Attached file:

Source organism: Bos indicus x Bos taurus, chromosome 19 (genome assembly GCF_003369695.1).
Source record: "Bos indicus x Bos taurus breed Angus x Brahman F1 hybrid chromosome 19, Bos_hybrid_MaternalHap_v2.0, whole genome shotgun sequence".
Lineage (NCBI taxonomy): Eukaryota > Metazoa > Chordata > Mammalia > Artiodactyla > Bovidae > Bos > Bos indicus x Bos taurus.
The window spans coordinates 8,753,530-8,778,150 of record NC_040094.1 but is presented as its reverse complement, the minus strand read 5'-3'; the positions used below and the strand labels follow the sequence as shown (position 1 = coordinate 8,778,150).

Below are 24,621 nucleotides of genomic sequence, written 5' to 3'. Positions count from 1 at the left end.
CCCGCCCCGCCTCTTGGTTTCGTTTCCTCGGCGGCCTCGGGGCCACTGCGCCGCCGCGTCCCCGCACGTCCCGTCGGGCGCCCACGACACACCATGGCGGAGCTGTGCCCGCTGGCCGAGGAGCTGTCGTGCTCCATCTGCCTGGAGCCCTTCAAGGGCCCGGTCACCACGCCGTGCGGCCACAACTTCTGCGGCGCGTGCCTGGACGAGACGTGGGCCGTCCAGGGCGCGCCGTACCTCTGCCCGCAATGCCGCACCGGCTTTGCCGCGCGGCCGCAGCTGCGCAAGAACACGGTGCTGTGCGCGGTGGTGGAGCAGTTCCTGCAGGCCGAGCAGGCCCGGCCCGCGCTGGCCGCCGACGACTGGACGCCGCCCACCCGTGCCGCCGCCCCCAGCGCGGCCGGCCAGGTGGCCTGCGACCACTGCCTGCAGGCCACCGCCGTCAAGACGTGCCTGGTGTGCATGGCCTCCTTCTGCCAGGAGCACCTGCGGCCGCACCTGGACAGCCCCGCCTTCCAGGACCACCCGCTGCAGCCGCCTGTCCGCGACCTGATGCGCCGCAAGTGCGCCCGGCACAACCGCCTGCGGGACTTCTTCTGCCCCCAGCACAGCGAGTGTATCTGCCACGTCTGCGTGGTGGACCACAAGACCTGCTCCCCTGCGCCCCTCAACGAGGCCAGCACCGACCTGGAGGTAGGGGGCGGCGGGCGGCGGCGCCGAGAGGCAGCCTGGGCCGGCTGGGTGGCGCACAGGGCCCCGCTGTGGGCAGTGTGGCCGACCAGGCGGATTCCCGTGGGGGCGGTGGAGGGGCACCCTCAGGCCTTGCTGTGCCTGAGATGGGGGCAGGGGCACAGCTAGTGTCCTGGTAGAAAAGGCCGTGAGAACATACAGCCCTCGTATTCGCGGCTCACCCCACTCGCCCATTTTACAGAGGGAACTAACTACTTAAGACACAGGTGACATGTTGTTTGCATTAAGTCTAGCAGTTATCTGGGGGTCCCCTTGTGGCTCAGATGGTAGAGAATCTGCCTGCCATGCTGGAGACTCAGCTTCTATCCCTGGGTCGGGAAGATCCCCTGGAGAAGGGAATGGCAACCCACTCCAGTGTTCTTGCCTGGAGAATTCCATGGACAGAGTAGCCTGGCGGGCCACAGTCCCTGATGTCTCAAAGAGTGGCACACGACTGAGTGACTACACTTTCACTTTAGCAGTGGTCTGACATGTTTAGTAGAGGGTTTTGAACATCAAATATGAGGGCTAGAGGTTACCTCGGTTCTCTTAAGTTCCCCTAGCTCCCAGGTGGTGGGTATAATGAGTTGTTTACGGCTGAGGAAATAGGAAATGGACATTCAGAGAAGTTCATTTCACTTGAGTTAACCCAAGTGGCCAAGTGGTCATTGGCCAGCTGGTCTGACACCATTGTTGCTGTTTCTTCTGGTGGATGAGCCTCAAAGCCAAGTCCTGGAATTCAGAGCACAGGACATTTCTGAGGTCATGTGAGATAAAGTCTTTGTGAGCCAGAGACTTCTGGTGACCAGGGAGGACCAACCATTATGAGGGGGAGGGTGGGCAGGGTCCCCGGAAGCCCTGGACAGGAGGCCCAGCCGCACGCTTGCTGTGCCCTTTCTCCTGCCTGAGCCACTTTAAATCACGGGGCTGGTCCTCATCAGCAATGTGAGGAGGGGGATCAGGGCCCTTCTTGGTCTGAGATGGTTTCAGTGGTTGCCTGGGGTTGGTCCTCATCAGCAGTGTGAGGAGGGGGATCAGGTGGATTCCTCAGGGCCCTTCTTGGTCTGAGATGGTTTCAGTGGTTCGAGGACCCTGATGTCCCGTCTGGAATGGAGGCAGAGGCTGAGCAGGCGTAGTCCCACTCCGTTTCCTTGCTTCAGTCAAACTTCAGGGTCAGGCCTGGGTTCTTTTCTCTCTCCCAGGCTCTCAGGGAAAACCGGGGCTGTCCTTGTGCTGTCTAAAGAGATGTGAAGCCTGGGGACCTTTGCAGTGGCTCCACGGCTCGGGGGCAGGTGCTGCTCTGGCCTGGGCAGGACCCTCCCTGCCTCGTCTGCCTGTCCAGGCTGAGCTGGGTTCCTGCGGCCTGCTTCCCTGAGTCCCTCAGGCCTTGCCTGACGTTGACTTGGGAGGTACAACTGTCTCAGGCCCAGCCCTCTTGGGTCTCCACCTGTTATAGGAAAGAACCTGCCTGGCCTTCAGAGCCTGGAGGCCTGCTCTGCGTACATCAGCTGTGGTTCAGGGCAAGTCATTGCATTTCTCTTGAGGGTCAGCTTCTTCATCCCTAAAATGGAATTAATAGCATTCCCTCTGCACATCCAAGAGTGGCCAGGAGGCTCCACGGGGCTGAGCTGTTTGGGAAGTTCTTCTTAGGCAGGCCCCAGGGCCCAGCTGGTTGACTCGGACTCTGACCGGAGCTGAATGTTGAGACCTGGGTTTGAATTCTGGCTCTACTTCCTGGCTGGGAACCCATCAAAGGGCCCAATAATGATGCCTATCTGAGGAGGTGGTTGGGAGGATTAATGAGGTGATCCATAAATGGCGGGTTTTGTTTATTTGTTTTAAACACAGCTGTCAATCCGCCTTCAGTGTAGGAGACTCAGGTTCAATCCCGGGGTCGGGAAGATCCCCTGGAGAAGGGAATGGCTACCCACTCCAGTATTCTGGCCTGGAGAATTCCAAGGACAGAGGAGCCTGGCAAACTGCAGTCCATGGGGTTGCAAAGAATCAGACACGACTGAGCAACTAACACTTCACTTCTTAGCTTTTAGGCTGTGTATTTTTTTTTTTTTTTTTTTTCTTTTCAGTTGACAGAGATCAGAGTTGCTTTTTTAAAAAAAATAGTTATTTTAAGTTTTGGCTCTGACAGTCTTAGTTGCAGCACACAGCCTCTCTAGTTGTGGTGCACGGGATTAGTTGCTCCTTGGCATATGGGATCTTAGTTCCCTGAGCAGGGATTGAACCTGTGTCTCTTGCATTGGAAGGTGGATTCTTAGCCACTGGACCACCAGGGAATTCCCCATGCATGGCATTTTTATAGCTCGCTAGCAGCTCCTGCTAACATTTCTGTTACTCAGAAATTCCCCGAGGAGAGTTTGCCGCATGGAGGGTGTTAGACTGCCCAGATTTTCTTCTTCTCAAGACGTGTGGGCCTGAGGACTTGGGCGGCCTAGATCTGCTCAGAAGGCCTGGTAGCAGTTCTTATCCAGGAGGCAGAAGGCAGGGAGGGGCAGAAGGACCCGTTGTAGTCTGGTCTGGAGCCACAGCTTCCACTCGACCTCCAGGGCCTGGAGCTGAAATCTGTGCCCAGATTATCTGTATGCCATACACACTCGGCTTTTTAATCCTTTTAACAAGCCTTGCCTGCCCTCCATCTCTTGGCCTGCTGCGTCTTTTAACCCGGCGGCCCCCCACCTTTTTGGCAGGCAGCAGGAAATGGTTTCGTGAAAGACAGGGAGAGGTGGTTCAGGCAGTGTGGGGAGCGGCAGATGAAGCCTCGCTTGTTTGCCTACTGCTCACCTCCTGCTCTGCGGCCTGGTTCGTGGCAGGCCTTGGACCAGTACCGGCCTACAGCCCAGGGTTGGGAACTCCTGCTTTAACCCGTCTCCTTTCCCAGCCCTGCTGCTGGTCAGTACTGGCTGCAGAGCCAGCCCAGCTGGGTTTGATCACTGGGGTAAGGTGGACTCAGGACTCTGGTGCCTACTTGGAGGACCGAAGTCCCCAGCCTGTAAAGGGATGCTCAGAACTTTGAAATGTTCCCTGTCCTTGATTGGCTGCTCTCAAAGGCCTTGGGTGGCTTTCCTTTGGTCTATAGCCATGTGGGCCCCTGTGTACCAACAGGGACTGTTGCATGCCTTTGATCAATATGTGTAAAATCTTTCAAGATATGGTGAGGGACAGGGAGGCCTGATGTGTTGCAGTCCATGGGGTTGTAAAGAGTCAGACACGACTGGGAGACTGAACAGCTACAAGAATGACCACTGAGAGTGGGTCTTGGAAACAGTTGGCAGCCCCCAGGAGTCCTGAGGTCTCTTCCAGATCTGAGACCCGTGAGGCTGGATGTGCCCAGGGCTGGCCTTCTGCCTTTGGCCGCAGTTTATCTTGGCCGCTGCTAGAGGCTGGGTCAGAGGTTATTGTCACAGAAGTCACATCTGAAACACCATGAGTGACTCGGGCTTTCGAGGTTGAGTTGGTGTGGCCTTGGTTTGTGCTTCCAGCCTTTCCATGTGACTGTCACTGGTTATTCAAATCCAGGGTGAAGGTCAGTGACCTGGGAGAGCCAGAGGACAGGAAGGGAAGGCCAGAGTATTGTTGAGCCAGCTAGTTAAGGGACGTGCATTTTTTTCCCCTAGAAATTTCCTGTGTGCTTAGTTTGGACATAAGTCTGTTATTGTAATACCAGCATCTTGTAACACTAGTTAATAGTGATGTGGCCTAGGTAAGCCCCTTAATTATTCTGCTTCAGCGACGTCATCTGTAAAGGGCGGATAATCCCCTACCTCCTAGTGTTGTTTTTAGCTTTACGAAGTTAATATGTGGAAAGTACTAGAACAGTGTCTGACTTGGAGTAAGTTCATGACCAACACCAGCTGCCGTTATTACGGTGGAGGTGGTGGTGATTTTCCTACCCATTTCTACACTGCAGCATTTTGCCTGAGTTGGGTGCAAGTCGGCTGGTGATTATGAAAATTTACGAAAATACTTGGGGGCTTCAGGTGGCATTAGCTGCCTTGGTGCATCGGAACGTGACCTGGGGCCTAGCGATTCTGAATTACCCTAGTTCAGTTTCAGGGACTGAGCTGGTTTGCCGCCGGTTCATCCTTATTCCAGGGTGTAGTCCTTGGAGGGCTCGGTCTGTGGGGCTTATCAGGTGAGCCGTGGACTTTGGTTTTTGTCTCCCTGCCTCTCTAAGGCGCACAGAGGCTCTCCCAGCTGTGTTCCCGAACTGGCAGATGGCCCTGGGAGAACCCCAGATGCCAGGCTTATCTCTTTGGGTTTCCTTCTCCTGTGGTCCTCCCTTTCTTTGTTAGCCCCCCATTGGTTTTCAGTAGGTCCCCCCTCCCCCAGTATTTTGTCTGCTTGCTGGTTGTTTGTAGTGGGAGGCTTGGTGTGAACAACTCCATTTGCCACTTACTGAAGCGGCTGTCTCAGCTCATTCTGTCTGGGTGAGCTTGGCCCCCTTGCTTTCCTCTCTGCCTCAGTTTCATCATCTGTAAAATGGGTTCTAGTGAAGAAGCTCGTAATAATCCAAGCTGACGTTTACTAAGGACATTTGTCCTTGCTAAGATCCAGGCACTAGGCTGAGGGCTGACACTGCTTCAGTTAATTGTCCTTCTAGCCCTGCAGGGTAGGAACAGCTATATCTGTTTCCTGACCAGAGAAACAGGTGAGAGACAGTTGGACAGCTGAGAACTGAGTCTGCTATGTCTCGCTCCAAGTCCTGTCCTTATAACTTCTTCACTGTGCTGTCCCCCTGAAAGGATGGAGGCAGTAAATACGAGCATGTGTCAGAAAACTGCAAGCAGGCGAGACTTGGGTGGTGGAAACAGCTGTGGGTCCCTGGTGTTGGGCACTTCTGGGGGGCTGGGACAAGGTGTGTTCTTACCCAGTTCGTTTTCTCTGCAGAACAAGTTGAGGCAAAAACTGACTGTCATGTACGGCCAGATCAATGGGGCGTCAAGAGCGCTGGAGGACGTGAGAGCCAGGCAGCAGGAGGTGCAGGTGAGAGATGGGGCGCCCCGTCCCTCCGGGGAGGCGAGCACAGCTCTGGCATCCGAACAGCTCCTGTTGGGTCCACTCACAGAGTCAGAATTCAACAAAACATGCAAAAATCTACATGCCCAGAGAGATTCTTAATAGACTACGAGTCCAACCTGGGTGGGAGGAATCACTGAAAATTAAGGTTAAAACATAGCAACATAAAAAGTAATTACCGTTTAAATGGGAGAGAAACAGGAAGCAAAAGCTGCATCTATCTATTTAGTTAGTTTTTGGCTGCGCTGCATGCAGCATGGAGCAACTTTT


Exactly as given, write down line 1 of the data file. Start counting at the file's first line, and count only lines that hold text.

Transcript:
Source organism: Bos indicus x Bos taurus, chromosome 19 (genome assembly GCF_003369695.1).